2500 to 800 BC
The great sweeping forests of England were gradually cleared and new open spaces encompassed thriving communities with areas for growing crops such as straw, wheat and barley. Cattle, sheep and goats meandered amongst them and grazed on grassland nearby.
Settlers came from mainland Europe bringing new skills and ideas. They became known as the ‘Bell Beaker’ folk because of the distinctive bell shaped cups discovered at burial sites all over Britain and Europe.
These new skills included decorative working with gold and the smelting of copper and tin to make an alloy of bronze that was used to make weapons like swords and arrow heads, buckles, jewellery and tools. With the influx of people over the years, arable land became more desirable and the need for weapons increased so as to defend from or invade other settlements.
Bronze Age East Yorkshire
Hull and around was essentially a region of alluvium and salt marshes, host to a myriad of creatures, birds and fish in the Humber. Holderness wetlands was inhabited, and there’s evidence of barrow graves at many sites across East Yorkshire. It is likely that the area had a fairly good population by this time, with evidence of woodland clearing, crops and tools discovered.
Goodmanham; Lund; Market Weighton; Wold Newton; Fimber; Warter; Carnaby; Huggate; Thwing; Millington; Cottingham; Burton Agnes; Harpham; Beverley Westwood; Bridlington; Walkington; Newbald; Bishop Burton; Wawne; Cherry Burton; Bempton; Rudston; All have bowl barrows recorded as scheduled monuments by Historic England.
Barrows were tombs that housed multiple bodies, some of which had been excarnated, which means that their bodies were left to the elements before the bones being interred. Not all bodies were placed in tombs, which gives rise to theory that only people of wealth or status were placed here. During the Bronze Age, people were buried with the bell shaped pottery of the Beaker culture and sometimes with their ashes inside the pots. Other grave goods appeared such as weapons, beads and jewellery. The main shift from Neolithic to Bronze Age burials seems to be in honouring the individual, rather than their ancestors as a group.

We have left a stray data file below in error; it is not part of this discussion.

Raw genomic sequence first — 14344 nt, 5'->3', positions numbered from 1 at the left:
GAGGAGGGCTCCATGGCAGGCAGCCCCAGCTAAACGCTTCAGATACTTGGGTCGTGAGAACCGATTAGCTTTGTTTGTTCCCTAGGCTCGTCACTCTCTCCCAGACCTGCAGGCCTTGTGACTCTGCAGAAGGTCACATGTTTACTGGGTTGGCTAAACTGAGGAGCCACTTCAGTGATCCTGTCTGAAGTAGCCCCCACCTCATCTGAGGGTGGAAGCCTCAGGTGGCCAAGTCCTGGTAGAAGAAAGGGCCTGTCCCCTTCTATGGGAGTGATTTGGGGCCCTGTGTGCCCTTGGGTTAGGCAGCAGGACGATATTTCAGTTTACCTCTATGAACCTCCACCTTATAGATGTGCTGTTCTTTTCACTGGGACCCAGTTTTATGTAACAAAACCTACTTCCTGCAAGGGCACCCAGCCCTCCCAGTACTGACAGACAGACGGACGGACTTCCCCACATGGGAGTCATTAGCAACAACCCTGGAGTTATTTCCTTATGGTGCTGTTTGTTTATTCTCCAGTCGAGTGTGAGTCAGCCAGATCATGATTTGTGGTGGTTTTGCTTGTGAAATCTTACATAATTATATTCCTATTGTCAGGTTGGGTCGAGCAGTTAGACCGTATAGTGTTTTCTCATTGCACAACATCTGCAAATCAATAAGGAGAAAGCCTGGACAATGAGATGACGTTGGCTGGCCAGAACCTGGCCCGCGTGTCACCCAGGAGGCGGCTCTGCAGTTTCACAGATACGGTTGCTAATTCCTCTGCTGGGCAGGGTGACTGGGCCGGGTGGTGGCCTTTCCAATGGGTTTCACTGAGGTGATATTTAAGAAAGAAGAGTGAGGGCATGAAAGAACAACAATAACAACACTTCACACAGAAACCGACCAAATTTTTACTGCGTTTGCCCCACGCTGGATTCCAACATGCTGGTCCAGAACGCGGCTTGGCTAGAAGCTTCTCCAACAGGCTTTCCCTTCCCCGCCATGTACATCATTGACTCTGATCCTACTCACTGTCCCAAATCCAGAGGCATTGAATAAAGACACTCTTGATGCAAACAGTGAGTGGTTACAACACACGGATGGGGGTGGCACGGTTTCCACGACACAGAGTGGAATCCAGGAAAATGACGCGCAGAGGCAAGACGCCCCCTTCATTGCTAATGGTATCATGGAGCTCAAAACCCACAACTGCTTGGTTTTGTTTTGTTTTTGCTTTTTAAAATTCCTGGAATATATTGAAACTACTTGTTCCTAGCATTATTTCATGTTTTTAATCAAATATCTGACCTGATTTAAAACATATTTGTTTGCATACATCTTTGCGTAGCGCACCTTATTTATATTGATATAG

The Ferriby Boats
Evidence of Bronze Age life was found at North Ferriby in the 1940’s with the discovery of three ancient boats by locals Ted and Willy Wright.
Carbon dated at around 2000 to 1500 BC, these boats have been recognised as some of the earliest plank-sewn boats discovered in Europe. They were planks of oak ‘sewn’ together with twisted yew branches and the gaps water-proofed with moss, (as opposed to a hollowed-out log boat, which has been more commonly found) and had space for up to 18 rowers.
It is thought that North Ferriby was a boat building dock, and these boats and others would have traversed the Humber, the River Hull and also the North Sea, importing and exporting goods such as food, beer, precious metals, animals, people and more importantly – communication and ideas. An extensive and complex trading network was in place all around the UK and beyond to Europe, and North Ferriby was an important location for the surrounding areas.
North Ferriby, Melton and South Ferriby across the Humber were thriving areas with over thirty sites found of Bronze Age communities and farms, showing utilisation of the salt marsh with a system of wooden walkways, thought to be used for winter cattle grazing, and clusters of wooden stakes used as traps for fish and birds.
Families (sometimes more than one per house) lived in round houses with walls of wooden posts and wattle-and-daub panels and a conical thatched roof. In the wetlands of Holderness, perhaps some of these houses were on stilts, as found in other wetland regions.